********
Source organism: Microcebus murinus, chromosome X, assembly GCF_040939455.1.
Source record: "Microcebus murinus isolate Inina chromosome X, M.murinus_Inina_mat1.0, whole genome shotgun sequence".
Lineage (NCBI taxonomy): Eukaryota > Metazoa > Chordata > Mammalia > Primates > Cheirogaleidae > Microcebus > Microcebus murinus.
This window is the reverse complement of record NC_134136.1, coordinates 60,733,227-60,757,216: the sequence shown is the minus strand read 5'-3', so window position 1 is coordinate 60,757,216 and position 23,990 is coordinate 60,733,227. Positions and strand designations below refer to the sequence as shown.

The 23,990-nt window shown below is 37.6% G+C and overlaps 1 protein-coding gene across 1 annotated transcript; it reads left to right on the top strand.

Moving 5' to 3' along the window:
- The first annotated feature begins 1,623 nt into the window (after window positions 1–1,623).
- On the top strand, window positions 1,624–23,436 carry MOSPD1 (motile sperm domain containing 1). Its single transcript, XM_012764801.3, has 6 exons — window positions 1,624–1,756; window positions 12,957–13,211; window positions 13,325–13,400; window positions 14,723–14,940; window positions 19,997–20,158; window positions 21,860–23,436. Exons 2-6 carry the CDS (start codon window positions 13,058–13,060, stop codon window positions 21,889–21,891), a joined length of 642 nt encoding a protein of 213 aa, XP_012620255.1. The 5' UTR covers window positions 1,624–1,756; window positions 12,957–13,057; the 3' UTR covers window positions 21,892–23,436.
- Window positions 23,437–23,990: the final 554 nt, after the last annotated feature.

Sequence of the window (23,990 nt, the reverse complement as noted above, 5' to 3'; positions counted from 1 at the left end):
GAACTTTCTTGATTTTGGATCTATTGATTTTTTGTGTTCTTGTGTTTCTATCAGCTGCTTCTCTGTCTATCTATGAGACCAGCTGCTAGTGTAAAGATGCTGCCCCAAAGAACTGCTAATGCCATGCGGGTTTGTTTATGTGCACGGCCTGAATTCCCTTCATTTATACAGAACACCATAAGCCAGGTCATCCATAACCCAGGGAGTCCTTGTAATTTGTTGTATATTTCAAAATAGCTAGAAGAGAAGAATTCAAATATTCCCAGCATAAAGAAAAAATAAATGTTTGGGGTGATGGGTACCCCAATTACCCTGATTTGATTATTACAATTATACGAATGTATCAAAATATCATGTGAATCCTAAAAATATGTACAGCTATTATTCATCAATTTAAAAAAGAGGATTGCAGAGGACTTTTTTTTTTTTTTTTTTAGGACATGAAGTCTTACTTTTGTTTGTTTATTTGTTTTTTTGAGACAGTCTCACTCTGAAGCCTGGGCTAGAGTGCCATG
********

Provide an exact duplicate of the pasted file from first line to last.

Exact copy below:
Source organism: Microcebus murinus, chromosome X, assembly GCF_040939455.1.
Source record: "Microcebus murinus isolate Inina chromosome X, M.murinus_Inina_mat1.0, whole genome shotgun sequence".
Lineage (NCBI taxonomy): Eukaryota > Metazoa > Chordata > Mammalia > Primates > Cheirogaleidae > Microcebus > Microcebus murinus.
This window is the reverse complement of record NC_134136.1, coordinates 60,733,227-60,757,216: the sequence shown is the minus strand read 5'-3', so window position 1 is coordinate 60,757,216 and position 23,990 is coordinate 60,733,227. Positions and strand designations below refer to the sequence as shown.

The 23,990-nt window shown below is 37.6% G+C and overlaps 1 protein-coding gene across 1 annotated transcript; it reads left to right on the top strand.

Moving 5' to 3' along the window:
- The first annotated feature begins 1,623 nt into the window (after window positions 1–1,623).
- On the top strand, window positions 1,624–23,436 carry MOSPD1 (motile sperm domain containing 1). Its single transcript, XM_012764801.3, has 6 exons — window positions 1,624–1,756; window positions 12,957–13,211; window positions 13,325–13,400; window positions 14,723–14,940; window positions 19,997–20,158; window positions 21,860–23,436. Exons 2-6 carry the CDS (start codon window positions 13,058–13,060, stop codon window positions 21,889–21,891), a joined length of 642 nt encoding a protein of 213 aa, XP_012620255.1. The 5' UTR covers window positions 1,624–1,756; window positions 12,957–13,057; the 3' UTR covers window positions 21,892–23,436.
- Window positions 23,437–23,990: the final 554 nt, after the last annotated feature.

Sequence of the window (23,990 nt, the reverse complement as noted above, 5' to 3'; positions counted from 1 at the left end):
GAACTTTCTTGATTTTGGATCTATTGATTTTTTGTGTTCTTGTGTTTCTATCAGCTGCTTCTCTGTCTATCTATGAGACCAGCTGCTAGTGTAAAGATGCTGCCCCAAAGAACTGCTAATGCCATGCGGGTTTGTTTATGTGCACGGCCTGAATTCCCTTCATTTATACAGAACACCATAAGCCAGGTCATCCATAACCCAGGGAGTCCTTGTAATTTGTTGTATATTTCAAAATAGCTAGAAGAGAAGAATTCAAATATTCCCAGCATAAAGAAAAAATAAATGTTTGGGGTGATGGGTACCCCAATTACCCTGATTTGATTATTACAATTATACGAATGTATCAAAATATCATGTGAATCCTAAAAATATGTACAGCTATTATTCATCAATTTAAAAAAGAGGATTGCAGAGGACTTTTTTTTTTTTTTTTTTAGGACATGAAGTCTTACTTTTGTTTGTTTATTTGTTTTTTTGAGACAGTCTCACTCTGAAGCCTGGGCTAGAGTGCCATG